Craft of Campaigns S1E1 Neidi | Training For Change

S1 E1: Neidi Dominguez on “not listening to DC” & embracing disagreement in the fight to win DACA

November 15, 2022

Episode Guest

Neidi Dominguez is the Executive Director of Unemployed Workers United (UWU), and is a national immigrant and worker’s rights activist and organizer. Previously she has worked as the National States Deputy Director of the Bernie Sanders 2020 presidential campaign, for multiple labor unions, and as the co-director of the CLEAN Carwash campaign that successfully unionized hundreds of workers. Formerly undocumented herself, Neidi was a central leader in the campaign to win Deferred Action for Childhood Arrivals (DACA).

Lessons from the Campaign to Win the DACA Executive Order: “Not listening to DC”, embracing disagreement & using multiple strategies to move a Democratic president

by Andrew Willis Garcés | also published in The Forge

Ten years on from a historic victory that shielded a million immigrants from deportation, the story that gets re-told today, depending on who you’re listening to, might be, “Obama gave ‘Dreamers’ the protection they were asking for,” or, “the ‘immigrant rights movement’ pushed him to do the right thing.” 

Neidi Dominguez, one of many undocumented campaigners pivotal to the successful campaign, reflects on the time between then and now differently. “The same DC advocates telling us we were crazy or that it was impossible, are the ones picking up the mic now ten years later telling everyone they have to protect DACA,” said Neidi. “Don’t believe them when they tell you what’s possible.” 

Her version of the story begins years before that, growing up as the daughter of immigrant activists, and then as a youth organizer at UC Santa Cruz, before campaigns she helped lead made in-state tuition possible, and even before the huge marches across the country on May 1st, 2006, that many point to as the high-water mark of Latinx immigrant uprising. She recounts watching as “the DC organizations” made federal immigration reform — through passage of a comprehensive bill by the full Congress — the key objective in 2007, 2008 and 2009. And in 2010, “that was the first time we began to make our own calls on strategy,” moving away from “comprehensive immigration reform” as the goal and the strategy. She and other members of the LA Dream Team met other organizers, like Tania Unzueta in Chicago, who had organized the first “Coming Out of the Shadows” rallies, teaming up for sit-ins at DC and at congressional offices around the country.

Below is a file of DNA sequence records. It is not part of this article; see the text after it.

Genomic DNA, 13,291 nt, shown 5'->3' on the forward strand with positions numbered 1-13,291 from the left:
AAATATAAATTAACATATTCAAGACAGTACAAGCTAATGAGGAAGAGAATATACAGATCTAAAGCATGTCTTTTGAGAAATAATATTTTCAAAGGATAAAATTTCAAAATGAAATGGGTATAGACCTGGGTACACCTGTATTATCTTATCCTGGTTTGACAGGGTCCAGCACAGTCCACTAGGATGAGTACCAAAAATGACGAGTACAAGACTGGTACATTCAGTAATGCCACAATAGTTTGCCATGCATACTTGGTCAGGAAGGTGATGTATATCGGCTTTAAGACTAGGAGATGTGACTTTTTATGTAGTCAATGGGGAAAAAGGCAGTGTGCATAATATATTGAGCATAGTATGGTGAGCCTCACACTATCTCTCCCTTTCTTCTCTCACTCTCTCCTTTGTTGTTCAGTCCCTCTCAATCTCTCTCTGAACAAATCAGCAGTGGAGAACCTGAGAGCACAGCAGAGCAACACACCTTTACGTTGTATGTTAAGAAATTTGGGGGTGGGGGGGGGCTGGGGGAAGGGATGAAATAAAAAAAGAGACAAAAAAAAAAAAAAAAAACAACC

Their efforts paid off: Majority Leader Sen. Harry Reid, feeling pressure from the “left flank” risking arrest around the country, committed to bringing the DREAM Act to a vote. When it failed to get enough votes to pass in the Senate, immigrant youth organizers once again split from mainstream groups based in DC, choosing to focus in 2011 on winning presidential protection from deportation for undocumented immigrants who had come to the US as children. As she says, they were criticized by “the right, the middle, the left”. But they were missing the ‘long game’ the younger organizers had planned out. “The whole point was to win protection for all. We figured, if we can get him to say we deserve protection, what argument could they use to deny our parents? We would go from DACA to DAPA.” 

But even with broad alignment among younger undocumented organizers on the strategy and the goal, there were disagreements and difficult debates within and between youth organizing formations. “Some of the most painful were about who were the right spokespeople. We have more language now to understand the made-up dichotomy about good immigrants versus bad immigrants, ‘should we wear a cap and gown’…  We knew and felt that it was so wrong and unfair but didn’t have the political maturity to know at that moment that our movement was going to be so strong and able to withstand and be ok with having our friends who had been caught with a DUI be spokespeople,” she said. But, she notes, they didn’t let the debates slow them down. 

Different formations “turned up” on the president throughout the year, chaining themselves to the White House gates, and interrupting multiple appearances around the country wearing shirts that read “Obama Deports Dreamers”. In August DHS announced a review of all cases currently in removal proceedings, including closing many outstanding deportation cases, although falling short of providing any permanent protection even for those people. In October Neidi’s group launched the Right to Dream Campaign in 2011 with a civil disobedience at a Department of Homeland Security facility, which prompted the Obama Administration to double down on its claim that the executive protection they were asking for was unconstitutional.